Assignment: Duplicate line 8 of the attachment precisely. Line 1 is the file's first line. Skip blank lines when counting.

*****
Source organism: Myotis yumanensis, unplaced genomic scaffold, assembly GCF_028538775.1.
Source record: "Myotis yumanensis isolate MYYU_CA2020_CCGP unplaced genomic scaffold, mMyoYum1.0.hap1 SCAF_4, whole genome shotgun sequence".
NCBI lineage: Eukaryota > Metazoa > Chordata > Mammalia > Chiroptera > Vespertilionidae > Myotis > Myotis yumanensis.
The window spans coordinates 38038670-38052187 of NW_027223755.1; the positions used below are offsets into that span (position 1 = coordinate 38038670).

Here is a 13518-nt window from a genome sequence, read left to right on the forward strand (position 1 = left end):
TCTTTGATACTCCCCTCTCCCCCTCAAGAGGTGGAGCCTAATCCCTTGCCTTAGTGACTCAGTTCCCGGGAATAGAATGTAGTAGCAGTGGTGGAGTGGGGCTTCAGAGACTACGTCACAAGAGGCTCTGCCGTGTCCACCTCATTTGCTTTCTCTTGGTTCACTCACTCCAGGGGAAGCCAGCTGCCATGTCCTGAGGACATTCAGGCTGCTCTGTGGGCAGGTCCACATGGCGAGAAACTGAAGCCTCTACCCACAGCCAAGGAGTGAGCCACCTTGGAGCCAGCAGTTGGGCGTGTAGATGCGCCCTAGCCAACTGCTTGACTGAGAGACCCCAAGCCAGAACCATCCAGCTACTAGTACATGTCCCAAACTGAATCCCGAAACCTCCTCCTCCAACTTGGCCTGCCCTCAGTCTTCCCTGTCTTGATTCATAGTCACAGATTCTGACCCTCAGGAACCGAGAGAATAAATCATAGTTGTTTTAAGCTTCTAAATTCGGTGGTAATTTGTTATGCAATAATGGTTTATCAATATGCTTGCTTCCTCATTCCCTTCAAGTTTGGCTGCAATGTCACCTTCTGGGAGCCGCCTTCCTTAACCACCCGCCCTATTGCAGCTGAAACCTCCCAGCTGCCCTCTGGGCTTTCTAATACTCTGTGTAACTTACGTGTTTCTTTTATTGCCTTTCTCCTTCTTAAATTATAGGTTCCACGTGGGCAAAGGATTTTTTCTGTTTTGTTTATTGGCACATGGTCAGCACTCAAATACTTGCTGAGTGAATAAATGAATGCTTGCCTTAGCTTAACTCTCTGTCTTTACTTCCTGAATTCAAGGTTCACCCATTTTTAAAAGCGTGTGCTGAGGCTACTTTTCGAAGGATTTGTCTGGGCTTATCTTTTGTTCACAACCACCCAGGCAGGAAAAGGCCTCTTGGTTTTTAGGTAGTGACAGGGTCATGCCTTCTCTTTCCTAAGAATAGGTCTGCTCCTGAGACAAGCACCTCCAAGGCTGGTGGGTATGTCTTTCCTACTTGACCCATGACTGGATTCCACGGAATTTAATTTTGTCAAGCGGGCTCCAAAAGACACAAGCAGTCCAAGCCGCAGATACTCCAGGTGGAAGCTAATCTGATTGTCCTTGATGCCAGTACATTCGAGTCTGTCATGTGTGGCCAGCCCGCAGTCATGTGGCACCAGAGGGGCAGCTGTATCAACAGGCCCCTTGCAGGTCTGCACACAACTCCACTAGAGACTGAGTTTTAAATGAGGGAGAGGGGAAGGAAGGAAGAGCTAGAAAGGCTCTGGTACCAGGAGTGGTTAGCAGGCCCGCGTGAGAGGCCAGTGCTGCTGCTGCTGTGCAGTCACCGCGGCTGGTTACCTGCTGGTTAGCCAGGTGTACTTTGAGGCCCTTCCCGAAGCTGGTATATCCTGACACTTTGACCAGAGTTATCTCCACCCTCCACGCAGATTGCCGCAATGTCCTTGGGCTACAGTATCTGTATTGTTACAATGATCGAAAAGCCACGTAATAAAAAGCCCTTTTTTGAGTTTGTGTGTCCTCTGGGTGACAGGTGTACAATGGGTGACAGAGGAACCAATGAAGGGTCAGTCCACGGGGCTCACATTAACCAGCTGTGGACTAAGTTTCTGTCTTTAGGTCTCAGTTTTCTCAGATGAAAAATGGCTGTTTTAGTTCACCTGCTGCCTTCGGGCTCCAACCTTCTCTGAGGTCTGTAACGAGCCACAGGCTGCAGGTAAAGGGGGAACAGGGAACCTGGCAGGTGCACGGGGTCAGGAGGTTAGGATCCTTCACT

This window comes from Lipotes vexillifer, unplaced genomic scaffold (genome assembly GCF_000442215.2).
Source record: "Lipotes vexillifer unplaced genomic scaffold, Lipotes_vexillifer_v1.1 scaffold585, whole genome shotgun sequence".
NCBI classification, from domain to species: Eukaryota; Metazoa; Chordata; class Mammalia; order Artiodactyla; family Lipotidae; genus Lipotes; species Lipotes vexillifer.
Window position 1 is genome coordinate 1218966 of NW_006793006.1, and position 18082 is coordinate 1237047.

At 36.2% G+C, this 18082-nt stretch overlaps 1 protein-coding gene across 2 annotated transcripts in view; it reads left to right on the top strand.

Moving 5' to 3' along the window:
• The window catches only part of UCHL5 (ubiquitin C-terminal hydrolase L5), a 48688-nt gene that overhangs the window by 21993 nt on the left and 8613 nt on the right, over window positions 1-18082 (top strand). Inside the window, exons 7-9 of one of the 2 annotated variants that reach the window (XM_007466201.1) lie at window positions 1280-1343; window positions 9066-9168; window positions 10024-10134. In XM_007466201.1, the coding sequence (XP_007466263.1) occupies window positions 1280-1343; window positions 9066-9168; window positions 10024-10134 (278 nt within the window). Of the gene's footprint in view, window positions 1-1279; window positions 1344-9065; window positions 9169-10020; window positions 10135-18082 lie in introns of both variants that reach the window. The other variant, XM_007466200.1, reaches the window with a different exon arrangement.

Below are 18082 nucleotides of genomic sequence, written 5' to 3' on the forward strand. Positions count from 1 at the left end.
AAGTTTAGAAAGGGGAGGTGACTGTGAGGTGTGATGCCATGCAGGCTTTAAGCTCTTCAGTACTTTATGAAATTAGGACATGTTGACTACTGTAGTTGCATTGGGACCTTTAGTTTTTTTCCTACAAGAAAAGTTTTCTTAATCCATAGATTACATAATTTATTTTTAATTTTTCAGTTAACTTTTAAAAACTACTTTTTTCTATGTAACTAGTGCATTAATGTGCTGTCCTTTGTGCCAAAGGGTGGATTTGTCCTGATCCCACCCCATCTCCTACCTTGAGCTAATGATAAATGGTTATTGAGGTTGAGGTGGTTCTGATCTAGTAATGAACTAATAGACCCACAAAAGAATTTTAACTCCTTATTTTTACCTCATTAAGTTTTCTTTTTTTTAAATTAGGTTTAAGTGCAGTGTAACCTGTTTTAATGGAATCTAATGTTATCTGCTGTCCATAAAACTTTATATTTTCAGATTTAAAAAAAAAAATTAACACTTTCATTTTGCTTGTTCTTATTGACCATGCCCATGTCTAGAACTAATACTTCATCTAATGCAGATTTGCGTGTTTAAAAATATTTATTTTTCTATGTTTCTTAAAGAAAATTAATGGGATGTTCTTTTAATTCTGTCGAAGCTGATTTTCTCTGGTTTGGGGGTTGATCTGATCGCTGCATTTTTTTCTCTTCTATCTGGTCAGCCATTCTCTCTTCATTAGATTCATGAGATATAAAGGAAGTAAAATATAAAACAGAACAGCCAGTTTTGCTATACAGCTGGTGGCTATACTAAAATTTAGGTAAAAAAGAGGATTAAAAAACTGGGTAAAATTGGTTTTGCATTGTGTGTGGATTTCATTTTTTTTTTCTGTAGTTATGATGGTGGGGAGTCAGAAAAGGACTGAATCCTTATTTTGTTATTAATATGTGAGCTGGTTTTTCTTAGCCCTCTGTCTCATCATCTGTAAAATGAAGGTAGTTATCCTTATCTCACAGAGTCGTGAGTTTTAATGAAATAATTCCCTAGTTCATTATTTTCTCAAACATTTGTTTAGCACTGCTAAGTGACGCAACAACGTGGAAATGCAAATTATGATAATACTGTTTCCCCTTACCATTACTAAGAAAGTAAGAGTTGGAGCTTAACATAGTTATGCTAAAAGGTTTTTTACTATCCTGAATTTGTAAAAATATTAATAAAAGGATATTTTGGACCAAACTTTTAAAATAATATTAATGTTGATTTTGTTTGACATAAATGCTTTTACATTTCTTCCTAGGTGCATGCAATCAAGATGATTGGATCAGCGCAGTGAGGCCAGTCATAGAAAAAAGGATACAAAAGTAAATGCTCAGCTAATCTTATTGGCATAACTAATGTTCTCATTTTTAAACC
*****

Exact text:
Source record: "Lipotes vexillifer unplaced genomic scaffold, Lipotes_vexillifer_v1.1 scaffold585, whole genome shotgun sequence".